Lynne L. Haas

Document Type

Thesis - Open Access

Award Date


Degree Name

Master of Science (MS)

Department / School



The infrared spectra of triphenylphosphine, triphenylphosphine oxide, and their complexes have been studied by several groups of workers. These spectra are helpful in determining the modes of complex formation and elucidating structural aspects of the complexes. Although many of the bands can be attributed to phenyl modes, the areas between 1200 and 1050 cm-1 and between 800 and 700 cm-1 contain bands which arise from bonding within the ligand (phosphorus-phenyl linkages) or bonding of the ligand to a metal ion (phosphorus-metal linkages in triphenylphosphine complexes and oxygen-metal linkages in triphenylphosphine oxide complexes.) Work with triphenylphosphine at South Dakota State University revealed that bands in the 700 cm-1 and 1100 cm-1 region were often present but had received no definitive assignments in previous spectral studies. Some workers preferred to ignore bands in these regions (particularly those in the 700 cm-1 region) even though they often appear as some of the most intense absorption in the spectra. Most simply tried to make sweeping generalizations of structure or bonding to account for the bands. Preliminary work revealed that these generalizations break down when a broad range of complexes is examined. It was also apparent that the intensity f the bands relative to adjacent bands varied in different types of complexes, and could be related to structure. The aspect of intensity has not been considered by previous studies. Because of the neglect of these aspects of the infrared spectra, this research was undertaken in order to clarify ambiguous assignments ad determine the reasons for differences in the characteristic features of triphenylphosphine, triphenylphosphine oxide and various types of complexes involving these ligands. In addition, a complex obtained from the reaction of triphenylphosphine and indium (III) perchlorate 8-hydrate unexpectedly produced a spectrum quite different from those of other phosphine complexes. This complecation led to an investigation of the adducts obtained from the interaction of hydrogen chloride of hydrogen bromide and triphenylphosphine oxide in order to determine the spectral characteristics of hydrogran bonding in these adducts. This information was use to draw conclusions concerning the type of bonding present in certain complexes of transition metal salts.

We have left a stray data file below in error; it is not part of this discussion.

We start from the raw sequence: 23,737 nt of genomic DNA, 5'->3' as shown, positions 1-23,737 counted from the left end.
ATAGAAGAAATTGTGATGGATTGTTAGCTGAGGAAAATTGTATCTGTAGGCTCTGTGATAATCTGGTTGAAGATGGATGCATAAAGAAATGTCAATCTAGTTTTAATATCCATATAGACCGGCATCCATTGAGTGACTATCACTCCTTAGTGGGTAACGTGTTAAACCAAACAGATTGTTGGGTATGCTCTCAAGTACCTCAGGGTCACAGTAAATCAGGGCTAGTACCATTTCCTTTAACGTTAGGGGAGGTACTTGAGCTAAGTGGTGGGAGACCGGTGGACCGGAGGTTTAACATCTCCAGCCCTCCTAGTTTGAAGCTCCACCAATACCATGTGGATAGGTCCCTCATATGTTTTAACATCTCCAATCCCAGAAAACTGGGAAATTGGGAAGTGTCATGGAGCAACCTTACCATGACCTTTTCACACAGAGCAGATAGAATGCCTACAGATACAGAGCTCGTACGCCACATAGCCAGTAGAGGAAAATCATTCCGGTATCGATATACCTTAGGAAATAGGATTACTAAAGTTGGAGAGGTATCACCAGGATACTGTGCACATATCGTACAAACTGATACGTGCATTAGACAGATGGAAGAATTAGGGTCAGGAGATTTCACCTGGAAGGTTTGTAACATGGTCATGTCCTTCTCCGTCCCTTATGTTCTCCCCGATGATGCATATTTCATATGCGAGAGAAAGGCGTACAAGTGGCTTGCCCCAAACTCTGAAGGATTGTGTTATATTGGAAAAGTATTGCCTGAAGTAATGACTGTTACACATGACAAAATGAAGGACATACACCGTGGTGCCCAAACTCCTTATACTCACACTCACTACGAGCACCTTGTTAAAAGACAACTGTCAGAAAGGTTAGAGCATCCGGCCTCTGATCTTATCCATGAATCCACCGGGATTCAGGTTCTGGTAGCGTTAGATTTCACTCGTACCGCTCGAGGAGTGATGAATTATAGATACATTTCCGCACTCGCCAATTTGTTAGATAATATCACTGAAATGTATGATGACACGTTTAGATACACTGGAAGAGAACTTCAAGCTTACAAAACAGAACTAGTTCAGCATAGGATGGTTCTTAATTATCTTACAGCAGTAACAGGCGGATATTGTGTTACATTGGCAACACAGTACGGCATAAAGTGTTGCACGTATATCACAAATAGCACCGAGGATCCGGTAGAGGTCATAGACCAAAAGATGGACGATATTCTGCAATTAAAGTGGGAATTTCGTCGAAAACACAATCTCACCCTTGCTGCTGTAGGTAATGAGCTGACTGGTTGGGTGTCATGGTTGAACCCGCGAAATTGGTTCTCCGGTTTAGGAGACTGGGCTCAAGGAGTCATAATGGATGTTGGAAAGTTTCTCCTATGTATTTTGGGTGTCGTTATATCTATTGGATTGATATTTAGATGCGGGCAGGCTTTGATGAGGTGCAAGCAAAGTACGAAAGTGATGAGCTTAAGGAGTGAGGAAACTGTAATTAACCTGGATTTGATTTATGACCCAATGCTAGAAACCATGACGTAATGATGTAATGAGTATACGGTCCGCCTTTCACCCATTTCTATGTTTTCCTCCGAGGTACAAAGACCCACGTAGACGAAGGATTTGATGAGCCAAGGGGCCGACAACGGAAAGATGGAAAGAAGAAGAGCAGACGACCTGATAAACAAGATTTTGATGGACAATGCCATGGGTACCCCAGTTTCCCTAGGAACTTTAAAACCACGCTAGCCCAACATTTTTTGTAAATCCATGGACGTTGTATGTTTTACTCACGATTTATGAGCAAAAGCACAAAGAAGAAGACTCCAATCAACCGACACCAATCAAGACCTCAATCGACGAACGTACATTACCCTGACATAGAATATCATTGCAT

Library of Congress Subject Headings

Chemistry, Inorganic

Infrared spectra



Number of Pages



South Dakota State University